In one of our recent high school classes, a student expressed her concern about sharing her ambivalence about Israel in a Jewish context. She challenged us to recognize that her ability to express her Jewish self was compromised. How could she participate fully if she isn’t given the tools to feel confident, safe and supported to develop her own relationship to Israel? As educators, we honor her ambivalence, are learning about Israel with her and her peers, and as a result see that she has a relationship with Israel – that is what we mean by positive.  

Moreover, another principle reads: “The Cincinnati Jewish community is committed to developing lifelong personal relationships with Am Yisrael, Eretz Yisrael, Medinat Yisrael, and Torat Yisrael – the Jewish people, the land of Israel, the State of Israel, and the Torah of Israel.” Taken together, these principles express our belief that the young person who struggles with his or her or their relationship to Israel may become the young adult who continues to struggle with elements of their relationship to Israel – but whose relationship is nuanced and sophisticated enough that they find comfort in their views and might routinely visit and even engage in a leadership program and eventually teach about Israel to children. Would that be indicative of a “positive” relationship with Israel? We think so – but we came to this conclusion only after giving much thought to this concept of having a positive relationship.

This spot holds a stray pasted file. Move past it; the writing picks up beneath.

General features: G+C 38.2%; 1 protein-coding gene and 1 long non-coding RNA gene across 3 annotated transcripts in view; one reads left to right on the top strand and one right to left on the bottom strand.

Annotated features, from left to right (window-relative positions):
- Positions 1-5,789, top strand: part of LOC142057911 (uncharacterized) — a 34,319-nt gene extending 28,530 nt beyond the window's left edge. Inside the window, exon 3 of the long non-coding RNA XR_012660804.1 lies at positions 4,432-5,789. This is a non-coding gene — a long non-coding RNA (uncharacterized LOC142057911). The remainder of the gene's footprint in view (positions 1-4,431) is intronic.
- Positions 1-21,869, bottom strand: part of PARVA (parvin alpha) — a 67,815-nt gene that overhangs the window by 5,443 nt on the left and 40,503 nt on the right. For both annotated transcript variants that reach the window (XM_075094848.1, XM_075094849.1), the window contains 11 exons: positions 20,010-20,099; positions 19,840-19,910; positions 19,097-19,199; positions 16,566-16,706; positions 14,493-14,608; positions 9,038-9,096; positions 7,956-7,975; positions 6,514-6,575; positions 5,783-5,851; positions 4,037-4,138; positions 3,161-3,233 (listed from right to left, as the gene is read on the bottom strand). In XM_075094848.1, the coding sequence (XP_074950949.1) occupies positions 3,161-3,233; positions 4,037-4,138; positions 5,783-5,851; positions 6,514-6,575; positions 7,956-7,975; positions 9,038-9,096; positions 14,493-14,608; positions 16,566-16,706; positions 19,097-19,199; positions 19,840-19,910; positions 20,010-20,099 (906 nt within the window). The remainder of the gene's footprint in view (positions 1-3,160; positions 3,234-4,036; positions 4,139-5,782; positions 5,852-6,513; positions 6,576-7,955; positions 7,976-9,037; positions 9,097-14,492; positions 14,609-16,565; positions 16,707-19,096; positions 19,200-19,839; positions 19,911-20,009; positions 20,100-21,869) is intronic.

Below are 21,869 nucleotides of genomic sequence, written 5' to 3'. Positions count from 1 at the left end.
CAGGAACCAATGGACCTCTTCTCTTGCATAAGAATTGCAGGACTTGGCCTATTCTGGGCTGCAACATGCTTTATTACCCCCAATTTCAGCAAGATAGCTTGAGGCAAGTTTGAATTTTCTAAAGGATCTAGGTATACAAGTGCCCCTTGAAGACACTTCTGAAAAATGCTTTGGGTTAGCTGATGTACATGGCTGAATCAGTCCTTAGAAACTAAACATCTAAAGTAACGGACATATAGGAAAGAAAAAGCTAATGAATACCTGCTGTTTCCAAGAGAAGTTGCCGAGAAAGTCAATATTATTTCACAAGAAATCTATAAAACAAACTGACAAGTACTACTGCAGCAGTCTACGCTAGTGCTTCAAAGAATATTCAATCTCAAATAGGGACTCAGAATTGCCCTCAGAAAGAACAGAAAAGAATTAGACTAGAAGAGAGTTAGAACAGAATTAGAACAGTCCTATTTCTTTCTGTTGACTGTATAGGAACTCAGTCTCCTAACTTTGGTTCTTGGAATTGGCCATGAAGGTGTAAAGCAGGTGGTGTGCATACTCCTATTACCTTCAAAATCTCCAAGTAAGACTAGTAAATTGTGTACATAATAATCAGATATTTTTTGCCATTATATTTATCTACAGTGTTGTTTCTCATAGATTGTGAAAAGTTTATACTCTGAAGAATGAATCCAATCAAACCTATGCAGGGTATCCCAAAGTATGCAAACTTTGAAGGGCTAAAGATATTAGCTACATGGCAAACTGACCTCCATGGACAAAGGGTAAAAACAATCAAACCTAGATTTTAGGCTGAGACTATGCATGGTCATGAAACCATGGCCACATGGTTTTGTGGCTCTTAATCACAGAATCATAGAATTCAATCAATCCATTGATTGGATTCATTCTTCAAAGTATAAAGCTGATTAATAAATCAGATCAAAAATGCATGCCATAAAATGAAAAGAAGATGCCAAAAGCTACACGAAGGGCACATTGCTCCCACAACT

We share this story and the evolution of our principles because we know that nearly every community is looking for “answers” around Israel education and engagement. The answers and the “right” steps to take may be different everywhere you look. As we enter the third phase of our endeavor toward renewed and reinvigorated Israel education in Cincinnati, our next step is to establish a cadre of coaches who will guide our teens toward their authentic Israel engagement. 

So yes, we unabashedly want our children to develop their positive relationship to Israel. We now have a lot of work ahead of us to make this objective a reality. After all, as educators, we believe it is our obligation to do so.  

Jeff Blumental is Director of the Cincinnati Jewish Teen Collective. Rabbi Karen Thomashow serves as an Associate Rabbi at Isaac M. Wise Temple in Cincinnati, Ohio.

The Cincinnati Jewish Teen Collective is funded by the Jim Joseph Foundation and Jewish Foundation of Cincinnati in partnership with the Mayerson JCC. With gratitude to The iCenter, which has been our partner in the important work of the SIED Cohort.